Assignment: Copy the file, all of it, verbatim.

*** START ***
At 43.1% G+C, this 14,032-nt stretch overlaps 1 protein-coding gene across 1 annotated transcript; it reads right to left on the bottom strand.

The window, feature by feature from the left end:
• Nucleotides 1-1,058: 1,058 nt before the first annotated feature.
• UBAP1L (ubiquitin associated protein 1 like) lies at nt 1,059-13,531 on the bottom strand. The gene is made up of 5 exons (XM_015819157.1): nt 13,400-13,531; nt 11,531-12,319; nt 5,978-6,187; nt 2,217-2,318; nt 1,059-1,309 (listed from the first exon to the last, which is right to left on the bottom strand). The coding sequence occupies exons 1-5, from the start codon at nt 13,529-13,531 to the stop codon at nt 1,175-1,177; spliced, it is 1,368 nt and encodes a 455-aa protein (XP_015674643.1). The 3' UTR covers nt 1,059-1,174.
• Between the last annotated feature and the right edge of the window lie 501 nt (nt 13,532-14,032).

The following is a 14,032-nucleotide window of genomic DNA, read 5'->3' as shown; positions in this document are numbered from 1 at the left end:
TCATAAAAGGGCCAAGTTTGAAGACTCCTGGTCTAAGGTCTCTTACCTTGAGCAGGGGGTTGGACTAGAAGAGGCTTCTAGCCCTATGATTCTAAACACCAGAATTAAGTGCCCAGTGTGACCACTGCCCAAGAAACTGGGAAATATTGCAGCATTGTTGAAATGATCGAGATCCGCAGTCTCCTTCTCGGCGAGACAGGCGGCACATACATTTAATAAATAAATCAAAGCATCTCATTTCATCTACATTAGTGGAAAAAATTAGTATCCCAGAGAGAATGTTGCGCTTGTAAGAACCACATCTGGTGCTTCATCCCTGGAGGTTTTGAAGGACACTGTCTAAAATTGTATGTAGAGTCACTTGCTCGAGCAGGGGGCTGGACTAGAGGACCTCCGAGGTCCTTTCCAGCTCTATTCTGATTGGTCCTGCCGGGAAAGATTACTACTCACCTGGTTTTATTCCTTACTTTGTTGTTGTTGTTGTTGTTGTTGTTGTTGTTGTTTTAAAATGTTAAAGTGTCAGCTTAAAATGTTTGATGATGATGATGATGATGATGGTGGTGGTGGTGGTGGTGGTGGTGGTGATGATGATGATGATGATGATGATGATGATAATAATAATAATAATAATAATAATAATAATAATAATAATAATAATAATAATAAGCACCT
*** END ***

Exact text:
At 43.1% G+C, this 14,032-nt stretch overlaps 1 protein-coding gene across 1 annotated transcript; it reads right to left on the bottom strand.

The window, feature by feature from the left end:
• Nucleotides 1-1,058: 1,058 nt before the first annotated feature.
• UBAP1L (ubiquitin associated protein 1 like) lies at nt 1,059-13,531 on the bottom strand. The gene is made up of 5 exons (XM_015819157.1): nt 13,400-13,531; nt 11,531-12,319; nt 5,978-6,187; nt 2,217-2,318; nt 1,059-1,309 (listed from the first exon to the last, which is right to left on the bottom strand). The coding sequence occupies exons 1-5, from the start codon at nt 13,529-13,531 to the stop codon at nt 1,175-1,177; spliced, it is 1,368 nt and encodes a 455-aa protein (XP_015674643.1). The 3' UTR covers nt 1,059-1,174.
• Between the last annotated feature and the right edge of the window lie 501 nt (nt 13,532-14,032).

The following is a 14,032-nucleotide window of genomic DNA, read 5'->3' as shown; positions in this document are numbered from 1 at the left end:
TCATAAAAGGGCCAAGTTTGAAGACTCCTGGTCTAAGGTCTCTTACCTTGAGCAGGGGGTTGGACTAGAAGAGGCTTCTAGCCCTATGATTCTAAACACCAGAATTAAGTGCCCAGTGTGACCACTGCCCAAGAAACTGGGAAATATTGCAGCATTGTTGAAATGATCGAGATCCGCAGTCTCCTTCTCGGCGAGACAGGCGGCACATACATTTAATAAATAAATCAAAGCATCTCATTTCATCTACATTAGTGGAAAAAATTAGTATCCCAGAGAGAATGTTGCGCTTGTAAGAACCACATCTGGTGCTTCATCCCTGGAGGTTTTGAAGGACACTGTCTAAAATTGTATGTAGAGTCACTTGCTCGAGCAGGGGGCTGGACTAGAGGACCTCCGAGGTCCTTTCCAGCTCTATTCTGATTGGTCCTGCCGGGAAAGATTACTACTCACCTGGTTTTATTCCTTACTTTGTTGTTGTTGTTGTTGTTGTTGTTGTTGTTGTTTTAAAATGTTAAAGTGTCAGCTTAAAATGTTTGATGATGATGATGATGATGATGGTGGTGGTGGTGGTGGTGGTGGTGGTGATGATGATGATGATGATGATGATGATGATAATAATAATAATAATAATAATAATAATAATAATAATAATAATAATAATAATAAGCACCT